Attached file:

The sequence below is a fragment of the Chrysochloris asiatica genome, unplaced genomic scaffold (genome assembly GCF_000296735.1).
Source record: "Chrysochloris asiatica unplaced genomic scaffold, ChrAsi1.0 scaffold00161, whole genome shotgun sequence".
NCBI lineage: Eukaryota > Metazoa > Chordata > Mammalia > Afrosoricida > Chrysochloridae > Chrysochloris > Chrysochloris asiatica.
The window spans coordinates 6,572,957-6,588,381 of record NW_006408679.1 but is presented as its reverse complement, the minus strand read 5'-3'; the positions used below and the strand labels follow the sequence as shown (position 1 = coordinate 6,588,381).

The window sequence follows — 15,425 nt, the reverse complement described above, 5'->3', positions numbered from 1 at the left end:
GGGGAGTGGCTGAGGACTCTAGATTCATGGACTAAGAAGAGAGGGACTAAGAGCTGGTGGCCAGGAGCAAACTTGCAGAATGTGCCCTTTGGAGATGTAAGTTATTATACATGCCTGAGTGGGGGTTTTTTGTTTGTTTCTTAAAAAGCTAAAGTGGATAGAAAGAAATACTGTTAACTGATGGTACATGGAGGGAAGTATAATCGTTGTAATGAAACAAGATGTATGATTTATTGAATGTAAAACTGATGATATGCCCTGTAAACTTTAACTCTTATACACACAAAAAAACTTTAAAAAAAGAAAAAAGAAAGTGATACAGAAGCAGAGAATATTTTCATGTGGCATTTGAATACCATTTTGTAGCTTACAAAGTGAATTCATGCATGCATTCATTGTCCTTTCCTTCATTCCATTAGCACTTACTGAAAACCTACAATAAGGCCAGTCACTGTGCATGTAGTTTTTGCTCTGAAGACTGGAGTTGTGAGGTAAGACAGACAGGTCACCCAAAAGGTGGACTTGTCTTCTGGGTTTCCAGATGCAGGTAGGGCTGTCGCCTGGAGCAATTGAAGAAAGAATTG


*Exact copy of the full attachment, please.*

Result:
The sequence below is a fragment of the Chrysochloris asiatica genome, unplaced genomic scaffold (genome assembly GCF_000296735.1).
Source record: "Chrysochloris asiatica unplaced genomic scaffold, ChrAsi1.0 scaffold00161, whole genome shotgun sequence".
NCBI lineage: Eukaryota > Metazoa > Chordata > Mammalia > Afrosoricida > Chrysochloridae > Chrysochloris > Chrysochloris asiatica.
The window spans coordinates 6,572,957-6,588,381 of record NW_006408679.1 but is presented as its reverse complement, the minus strand read 5'-3'; the positions used below and the strand labels follow the sequence as shown (position 1 = coordinate 6,588,381).

The window sequence follows — 15,425 nt, the reverse complement described above, 5'->3', positions numbered from 1 at the left end:
GGGGAGTGGCTGAGGACTCTAGATTCATGGACTAAGAAGAGAGGGACTAAGAGCTGGTGGCCAGGAGCAAACTTGCAGAATGTGCCCTTTGGAGATGTAAGTTATTATACATGCCTGAGTGGGGGTTTTTTGTTTGTTTCTTAAAAAGCTAAAGTGGATAGAAAGAAATACTGTTAACTGATGGTACATGGAGGGAAGTATAATCGTTGTAATGAAACAAGATGTATGATTTATTGAATGTAAAACTGATGATATGCCCTGTAAACTTTAACTCTTATACACACAAAAAAACTTTAAAAAAAGAAAAAAGAAAGTGATACAGAAGCAGAGAATATTTTCATGTGGCATTTGAATACCATTTTGTAGCTTACAAAGTGAATTCATGCATGCATTCATTGTCCTTTCCTTCATTCCATTAGCACTTACTGAAAACCTACAATAAGGCCAGTCACTGTGCATGTAGTTTTTGCTCTGAAGACTGGAGTTGTGAGGTAAGACAGACAGGTCACCCAAAAGGTGGACTTGTCTTCTGGGTTTCCAGATGCAGGTAGGGCTGTCGCCTGGAGCAATTGAAGAAAGAATTG